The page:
For starters, Emery had played just once this season prior to Saturday’s game. He started against the Phoenix Coyotes on Jan. 20, so he had nearly two weeks between games. He also didn’t look exactly sharp against the Coyotes, allowing four goals in a 6-4 win.
Despite all those reasons for him to fail Saturday, Emery came through with the performance of a lifetime. He made a career-high 45 saves, stopped all three shootout attempts he faced and led the Blackhawks to a 3-2 shootout win on the road.
“He was awesome, fun to watch” said Blackhawks forward Patrick Kane, who scored in the third period and in the shootout. “We obviously got outplayed, shouldn’t have won the game. He was the only reason we did. It’s good to see, especially for a backup goaltender like that. We have confidence in him. He really showed us tonight. They had almost 50 shots, and he played unbelievable. Two points go to him.”
Here’s a quick look at the Chicago Blackhawks’ 3-2 win over the Calgary Flames in a shootout at the Scotiabank Saddledome in Alberta on Saturday.
How it happened: Blackhawks goaltender Ray Emery was nearly unbeatable on Saturday night. He made 45 saves, including all three shootout shots he faced. Forward Patrick Kane scored a goal in the third period and the lone shootout goal to provide the Blackhawks their first shootout victory in three opportunities this season to avoid a third consecutive loss. The final minute of the third period was frantic and featured the bulk of the game’s drama. The Flames went ahead 2-1 with 34.2 seconds left in the period on a goal by Jay Bouwmeester. The Blackhawks removed their goalie in desperation in the final seconds, then Marian Hossa came through in the clutch with a goal with just 2.1 seconds remaining. The Flames outshot the Blackhawks 47-19, including 24-6 in the third period.
Player of the game: Emery hadn’t played since Jan. 20, but he looked as fresh as could be. He made a career-high 45 saves and was perfect in the shootout. He improved to 2-0 on the season.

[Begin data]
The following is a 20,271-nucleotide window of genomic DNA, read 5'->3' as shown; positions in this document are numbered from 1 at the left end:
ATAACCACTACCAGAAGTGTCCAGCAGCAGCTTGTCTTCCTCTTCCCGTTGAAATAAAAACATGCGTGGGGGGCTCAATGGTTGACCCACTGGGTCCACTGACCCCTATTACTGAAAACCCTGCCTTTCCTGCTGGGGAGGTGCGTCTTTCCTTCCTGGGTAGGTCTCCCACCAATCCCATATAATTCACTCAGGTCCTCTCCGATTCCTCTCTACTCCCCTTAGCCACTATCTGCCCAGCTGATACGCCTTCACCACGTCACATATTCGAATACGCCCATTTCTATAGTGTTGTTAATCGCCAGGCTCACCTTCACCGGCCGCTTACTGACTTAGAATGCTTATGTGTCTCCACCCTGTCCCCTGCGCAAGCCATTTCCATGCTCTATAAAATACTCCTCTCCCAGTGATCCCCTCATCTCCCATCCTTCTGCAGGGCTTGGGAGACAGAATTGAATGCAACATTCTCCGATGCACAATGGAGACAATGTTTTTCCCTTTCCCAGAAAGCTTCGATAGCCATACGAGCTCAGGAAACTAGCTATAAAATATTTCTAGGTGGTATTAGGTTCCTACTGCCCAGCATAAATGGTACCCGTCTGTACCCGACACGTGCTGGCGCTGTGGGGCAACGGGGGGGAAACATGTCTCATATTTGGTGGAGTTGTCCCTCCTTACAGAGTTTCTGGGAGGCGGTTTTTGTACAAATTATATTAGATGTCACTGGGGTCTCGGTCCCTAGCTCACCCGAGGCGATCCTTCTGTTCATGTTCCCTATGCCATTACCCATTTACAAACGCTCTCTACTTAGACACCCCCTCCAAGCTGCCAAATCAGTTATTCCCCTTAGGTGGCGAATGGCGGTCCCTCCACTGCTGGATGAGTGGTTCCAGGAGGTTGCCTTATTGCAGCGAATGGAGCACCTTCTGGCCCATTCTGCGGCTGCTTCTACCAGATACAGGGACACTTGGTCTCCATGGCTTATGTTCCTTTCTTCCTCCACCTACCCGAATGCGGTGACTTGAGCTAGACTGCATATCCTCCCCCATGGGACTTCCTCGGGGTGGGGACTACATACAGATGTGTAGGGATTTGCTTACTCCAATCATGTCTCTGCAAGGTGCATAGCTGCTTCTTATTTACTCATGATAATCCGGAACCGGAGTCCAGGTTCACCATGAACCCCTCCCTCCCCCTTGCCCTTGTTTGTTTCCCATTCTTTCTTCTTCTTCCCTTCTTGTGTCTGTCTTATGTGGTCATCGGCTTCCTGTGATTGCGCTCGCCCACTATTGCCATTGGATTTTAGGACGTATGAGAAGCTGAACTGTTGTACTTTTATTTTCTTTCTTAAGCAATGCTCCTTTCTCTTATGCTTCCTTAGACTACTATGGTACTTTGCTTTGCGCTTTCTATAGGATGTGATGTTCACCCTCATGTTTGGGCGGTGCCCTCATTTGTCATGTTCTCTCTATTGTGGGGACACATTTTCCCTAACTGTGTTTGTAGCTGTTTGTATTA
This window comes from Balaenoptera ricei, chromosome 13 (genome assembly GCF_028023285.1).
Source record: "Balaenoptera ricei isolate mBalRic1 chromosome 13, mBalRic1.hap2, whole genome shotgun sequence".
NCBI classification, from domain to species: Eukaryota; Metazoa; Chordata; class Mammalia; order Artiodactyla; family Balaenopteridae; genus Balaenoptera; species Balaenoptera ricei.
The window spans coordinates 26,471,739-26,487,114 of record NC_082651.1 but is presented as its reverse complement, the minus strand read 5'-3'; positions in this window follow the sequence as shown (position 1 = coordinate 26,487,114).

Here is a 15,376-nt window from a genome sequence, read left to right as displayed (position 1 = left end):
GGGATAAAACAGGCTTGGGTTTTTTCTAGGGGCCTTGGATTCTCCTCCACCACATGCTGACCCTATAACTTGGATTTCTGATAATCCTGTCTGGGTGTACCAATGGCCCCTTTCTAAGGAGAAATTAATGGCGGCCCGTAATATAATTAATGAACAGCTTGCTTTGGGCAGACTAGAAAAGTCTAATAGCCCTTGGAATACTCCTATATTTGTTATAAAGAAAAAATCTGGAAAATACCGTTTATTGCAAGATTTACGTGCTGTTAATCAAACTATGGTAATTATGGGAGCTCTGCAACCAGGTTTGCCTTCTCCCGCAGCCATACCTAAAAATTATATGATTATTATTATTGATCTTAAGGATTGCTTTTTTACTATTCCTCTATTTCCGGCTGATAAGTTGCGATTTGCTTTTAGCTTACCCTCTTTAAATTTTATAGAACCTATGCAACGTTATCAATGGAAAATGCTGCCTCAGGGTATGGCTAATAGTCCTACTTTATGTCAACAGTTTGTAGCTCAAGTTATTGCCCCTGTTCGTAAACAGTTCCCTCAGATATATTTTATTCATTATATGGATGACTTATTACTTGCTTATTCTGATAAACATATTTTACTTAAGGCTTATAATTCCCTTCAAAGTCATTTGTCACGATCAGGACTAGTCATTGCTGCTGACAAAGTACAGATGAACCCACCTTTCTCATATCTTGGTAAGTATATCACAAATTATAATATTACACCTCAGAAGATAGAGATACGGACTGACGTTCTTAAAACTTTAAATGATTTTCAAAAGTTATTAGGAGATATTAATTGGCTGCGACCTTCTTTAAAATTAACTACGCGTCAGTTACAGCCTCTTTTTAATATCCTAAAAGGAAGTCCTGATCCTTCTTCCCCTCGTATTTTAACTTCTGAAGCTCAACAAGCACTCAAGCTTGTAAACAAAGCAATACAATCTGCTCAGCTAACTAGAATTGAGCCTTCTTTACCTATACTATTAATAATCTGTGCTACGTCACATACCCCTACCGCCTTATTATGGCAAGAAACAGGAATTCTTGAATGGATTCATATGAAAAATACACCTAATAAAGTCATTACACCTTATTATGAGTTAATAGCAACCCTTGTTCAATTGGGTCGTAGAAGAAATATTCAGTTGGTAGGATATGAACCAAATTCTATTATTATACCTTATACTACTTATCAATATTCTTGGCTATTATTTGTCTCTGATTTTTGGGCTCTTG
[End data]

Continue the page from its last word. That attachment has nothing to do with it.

What it means: The Blackhawks looked sloppy most of the evening. But thanks to Emery and a few timely goals, they came through for the victory. They also continued their points streak with the win. They have earned at least one point in every game this season and now have 16 points through nine games. The Blackhawks’ penalty kill once again showed why it’s the best in the NHL right now. The Hawks have allowed just two power-play goals in 36 opportunities this season.
What’s next: The Hawks are halfway through their six-game road trip. They travel to face the San Jose Sharks on Tuesday in a matchup of the two of the NHL’s hottest teams.
How it happened: A tight game turned in the Flames’ favor when Michael Frolik took a late second-period high-sticking infraction, sending him to the penalty box for four minutes. Jay Bouwmeester scored off a rebound on the ensuing power play and Calgary never relinquished that lead. Jarome Iginla put the exclamation mark on the victory for Calgary with a mini breakaway in the third, undressing Ray Emery after getting behind Duncan Keith. The Hawks got a first-period goal from Brent Seabrook, but the visitors didn’t manage a dangerous attack, opting for a more defensive style after getting beat for eight goals the night before in Edmonton. Olli Jokinen opened the game’s scoring for the Flames. The Hawks had a few chances in the third period, but nothing materialized and their seventh-straight road loss became reality.
What it means: It was a bit better of a defensive effort for sure, but at what cost? It slowed down the Hawks offense considerably, as the right balance continues to elude them. Marcus Kruger returned to the second-line center position while Brendan Morrison was dropped, but that line produced little in the way of dangerous scoring chances. The Hawks defense continues to confound. They are unable to clear pucks or men in the slot and for Keith to allow the great Iginla behind him was unacceptable. The Hawks finished the first portion of their road trip 0-2-1.
What’s next: The Hawks head back to Chicago for a couple of days before heading back out on the second leg of their nine-game road trip. Next up are games in Colorado (Tuesday), San Jose (Friday) and Phoenix (Saturday).
The Flames took a late lead heading into the intermission thanks to a power-play goal by Jay Bouwmeester off a rebound in the slot. Michael Frolik took a four minute high-sticking penalty to give the Flames the man-advantage chance. Bouwmeester scored with just 1:04 left in the period.
The Hawks didn’t have many good scoring chances in the middle 20 minutes and Miikka Kiprusoff stopped the few they had. Jamal Mayers had a good look late in the period, but Kiprusoff didn’t give up a rebound on the hard shot.
The teams exchanged goals in the first period with Brent Seabrook getting the Hawks’ tally after Olli Jokinen scored for the Flames.
CHICAGO -- When his Blackhawks team handed Joel Quenneville the game puck after they secured his 600th win, a 4-2 victory over the Calgary Flames on Sunday, he only had one response for them.
“It means I’m getting old,” he said.